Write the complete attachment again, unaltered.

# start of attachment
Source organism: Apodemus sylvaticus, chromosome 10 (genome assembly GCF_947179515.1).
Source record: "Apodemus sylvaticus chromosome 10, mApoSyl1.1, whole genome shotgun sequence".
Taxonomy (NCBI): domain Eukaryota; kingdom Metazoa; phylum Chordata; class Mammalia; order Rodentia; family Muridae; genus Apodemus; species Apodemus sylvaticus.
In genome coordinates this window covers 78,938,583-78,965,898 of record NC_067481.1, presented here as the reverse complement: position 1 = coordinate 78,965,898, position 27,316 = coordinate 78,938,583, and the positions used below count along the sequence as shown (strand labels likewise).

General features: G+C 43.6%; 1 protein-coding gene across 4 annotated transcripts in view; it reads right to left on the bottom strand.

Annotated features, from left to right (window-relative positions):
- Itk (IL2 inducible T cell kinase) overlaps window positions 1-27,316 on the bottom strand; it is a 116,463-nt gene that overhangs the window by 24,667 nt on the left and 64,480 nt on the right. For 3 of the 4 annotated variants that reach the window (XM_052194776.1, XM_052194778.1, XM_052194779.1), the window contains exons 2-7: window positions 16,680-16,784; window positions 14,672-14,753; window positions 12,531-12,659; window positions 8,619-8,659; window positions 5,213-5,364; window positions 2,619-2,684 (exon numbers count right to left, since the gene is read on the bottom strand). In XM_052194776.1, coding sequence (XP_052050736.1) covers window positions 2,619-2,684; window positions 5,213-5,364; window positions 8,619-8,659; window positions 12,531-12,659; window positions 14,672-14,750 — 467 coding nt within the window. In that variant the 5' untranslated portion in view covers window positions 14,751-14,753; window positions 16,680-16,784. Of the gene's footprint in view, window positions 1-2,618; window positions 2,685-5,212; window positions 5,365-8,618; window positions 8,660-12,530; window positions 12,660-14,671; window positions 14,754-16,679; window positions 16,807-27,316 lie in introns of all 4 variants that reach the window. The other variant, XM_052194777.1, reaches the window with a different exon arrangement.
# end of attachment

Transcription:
Source organism: Apodemus sylvaticus, chromosome 10 (genome assembly GCF_947179515.1).
Source record: "Apodemus sylvaticus chromosome 10, mApoSyl1.1, whole genome shotgun sequence".
Taxonomy (NCBI): domain Eukaryota; kingdom Metazoa; phylum Chordata; class Mammalia; order Rodentia; family Muridae; genus Apodemus; species Apodemus sylvaticus.
In genome coordinates this window covers 78,938,583-78,965,898 of record NC_067481.1, presented here as the reverse complement: position 1 = coordinate 78,965,898, position 27,316 = coordinate 78,938,583, and the positions used below count along the sequence as shown (strand labels likewise).

General features: G+C 43.6%; 1 protein-coding gene across 4 annotated transcripts in view; it reads right to left on the bottom strand.

Annotated features, from left to right (window-relative positions):
- Itk (IL2 inducible T cell kinase) overlaps window positions 1-27,316 on the bottom strand; it is a 116,463-nt gene that overhangs the window by 24,667 nt on the left and 64,480 nt on the right. For 3 of the 4 annotated variants that reach the window (XM_052194776.1, XM_052194778.1, XM_052194779.1), the window contains exons 2-7: window positions 16,680-16,784; window positions 14,672-14,753; window positions 12,531-12,659; window positions 8,619-8,659; window positions 5,213-5,364; window positions 2,619-2,684 (exon numbers count right to left, since the gene is read on the bottom strand). In XM_052194776.1, coding sequence (XP_052050736.1) covers window positions 2,619-2,684; window positions 5,213-5,364; window positions 8,619-8,659; window positions 12,531-12,659; window positions 14,672-14,750 — 467 coding nt within the window. In that variant the 5' untranslated portion in view covers window positions 14,751-14,753; window positions 16,680-16,784. Of the gene's footprint in view, window positions 1-2,618; window positions 2,685-5,212; window positions 5,365-8,618; window positions 8,660-12,530; window positions 12,660-14,671; window positions 14,754-16,679; window positions 16,807-27,316 lie in introns of all 4 variants that reach the window. The other variant, XM_052194777.1, reaches the window with a different exon arrangement.